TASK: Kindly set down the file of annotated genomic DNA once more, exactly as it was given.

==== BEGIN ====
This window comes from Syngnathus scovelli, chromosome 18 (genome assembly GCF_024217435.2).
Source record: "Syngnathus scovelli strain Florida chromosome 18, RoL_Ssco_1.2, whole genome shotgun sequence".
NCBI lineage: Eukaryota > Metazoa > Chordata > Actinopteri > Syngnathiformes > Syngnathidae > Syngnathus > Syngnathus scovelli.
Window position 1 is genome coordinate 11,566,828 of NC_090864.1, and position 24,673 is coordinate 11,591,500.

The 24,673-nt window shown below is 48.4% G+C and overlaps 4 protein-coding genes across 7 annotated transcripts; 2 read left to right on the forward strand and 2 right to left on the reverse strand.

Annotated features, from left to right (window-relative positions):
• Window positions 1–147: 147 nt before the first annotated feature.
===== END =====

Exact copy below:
This window comes from Syngnathus scovelli, chromosome 18 (genome assembly GCF_024217435.2).
Source record: "Syngnathus scovelli strain Florida chromosome 18, RoL_Ssco_1.2, whole genome shotgun sequence".
NCBI lineage: Eukaryota > Metazoa > Chordata > Actinopteri > Syngnathiformes > Syngnathidae > Syngnathus > Syngnathus scovelli.
Window position 1 is genome coordinate 11,566,828 of NC_090864.1, and position 24,673 is coordinate 11,591,500.

The 24,673-nt window shown below is 48.4% G+C and overlaps 4 protein-coding genes across 7 annotated transcripts; 2 read left to right on the forward strand and 2 right to left on the reverse strand.

Annotated features, from left to right (window-relative positions):
• Window positions 1–147: 147 nt before the first annotated feature.